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Ancient galactic clusters


A survey conducted by the Subaru telescope reveals an unexpected level of abundance of chemical elements heavier than hydrogen and helium in the gas that consists of two galaxies in the universe remote clusters.
Two clusters of primordial galaxies, at about eleven billion light years from us, have been studied by a team of researchers led by Rhythm Shimakawa National Astronomical Observatory of Japan to investigate the processes of star formation and evolution of galaxies in early universe.
The researchers used the instrument MOIRCS, near-infrared spectrograph installed at the Subaru telescope located in the archipelago of Hawaii. Starting point of the investigation, the collection of data from observations conducted on protoammassi, which are located in the regions corresponding to the radio galaxies PKS 1138-262 and 1588-033 USS, in the direction of the constellation Serpens.

ammassi_galassie_Subaru-340x196

Credit: NAOJ/HST

Thanks to the information gathered, the team was able to estimate the total mass of the two structures, which is both equal to approximately one hundred thousand billion times that of our Sun, or about 100 times that of our own galaxy, the Milky Way. Values that the researchers are in line with the evolutionary history of galaxy clusters and that make these celestial objects laboratories for exploring the early stages of galaxy formation in a so dense matter. The investigation was focused on the abundances of elements heavier than hydrogen and helium (what astronomers call generically ‘metals’) in the gas of the galaxies, showing higher values than the average values observed in other galaxies at distances similar.
To explain this excess of metallicity, the researchers place their own focus on the environmental effects of growth and leakage of gas durations processes of galaxy formation, that is related to cumulative phenomena due to the large presence of galaxies in these clusters. Recent studies indicate that in fact, as these effects have been felt to a greater extent in the evolution of galaxies precisely around 11 billion years ago, when they were 100 times more intense than today. Galactic clusters are structures in which galaxies and the ionized gas are held together by the presence of large concentrations of dark matter. The galaxies that compose them can reach speeds of more than 3 million kilometers per hour. Just like when we move, with a good rhythm, bicycle or motorbike, we perceive the strength of the wind, so even those galaxies in their motion are subject to considerable pressure due to the gas present in the cluster. According Shimakawa and his colleagues, this friction could rip off the gas to the galaxies themselves of their outermost regions and metal-poor, while maintaining the more enriched, located in the central regions, intact. A second hypothesis suggests that the pressure produced by the intergalactic medium prevents the galaxies on their gas rich in heavy elements to escape, thus helping to raise the value of the levels observed abundances.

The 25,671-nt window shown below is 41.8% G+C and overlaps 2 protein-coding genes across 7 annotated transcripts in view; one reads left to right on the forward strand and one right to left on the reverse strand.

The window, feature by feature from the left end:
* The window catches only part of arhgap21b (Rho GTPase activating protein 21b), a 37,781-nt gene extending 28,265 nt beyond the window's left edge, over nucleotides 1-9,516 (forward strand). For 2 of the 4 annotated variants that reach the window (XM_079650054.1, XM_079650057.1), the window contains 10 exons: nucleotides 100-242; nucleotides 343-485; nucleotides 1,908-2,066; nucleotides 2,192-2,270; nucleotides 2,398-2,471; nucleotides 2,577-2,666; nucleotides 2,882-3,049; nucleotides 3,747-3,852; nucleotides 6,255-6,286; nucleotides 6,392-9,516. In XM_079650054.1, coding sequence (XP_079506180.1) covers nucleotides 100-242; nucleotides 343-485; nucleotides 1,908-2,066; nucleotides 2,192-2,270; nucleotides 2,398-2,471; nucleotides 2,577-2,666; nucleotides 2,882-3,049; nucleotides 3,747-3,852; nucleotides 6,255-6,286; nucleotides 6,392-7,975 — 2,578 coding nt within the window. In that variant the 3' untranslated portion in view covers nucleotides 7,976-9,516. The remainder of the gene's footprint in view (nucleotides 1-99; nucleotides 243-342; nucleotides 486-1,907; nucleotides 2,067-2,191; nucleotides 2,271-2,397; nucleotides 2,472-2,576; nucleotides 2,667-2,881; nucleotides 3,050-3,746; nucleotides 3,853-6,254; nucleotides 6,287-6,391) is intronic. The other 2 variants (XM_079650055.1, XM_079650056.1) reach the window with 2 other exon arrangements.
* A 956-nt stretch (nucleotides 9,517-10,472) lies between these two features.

“Both solutions are plausible,” says Gabriella De Lucia, researcher INAF Astronomical Observatory of Trieste. “There are others that the authors believe less likely, for example, that the different metallicity is due simply to a more rapid development of the regions which are intended to form a cluster. It ‘something that you would expect, at least to some extent, in the cosmological scenario that we consider valid. There are many uncertainties to be taken into account, both on the observational estimates that on theoretical arguments used, and certainly would be interesting to see whether this is a result of generic, that is, for each region of proto-cluster. To support the interpretation of the data would be useful against more detailed with what are the expectations using theoretical models of galaxy formation, such as those developed by our team here at the Astronomical Observatory of Trieste.

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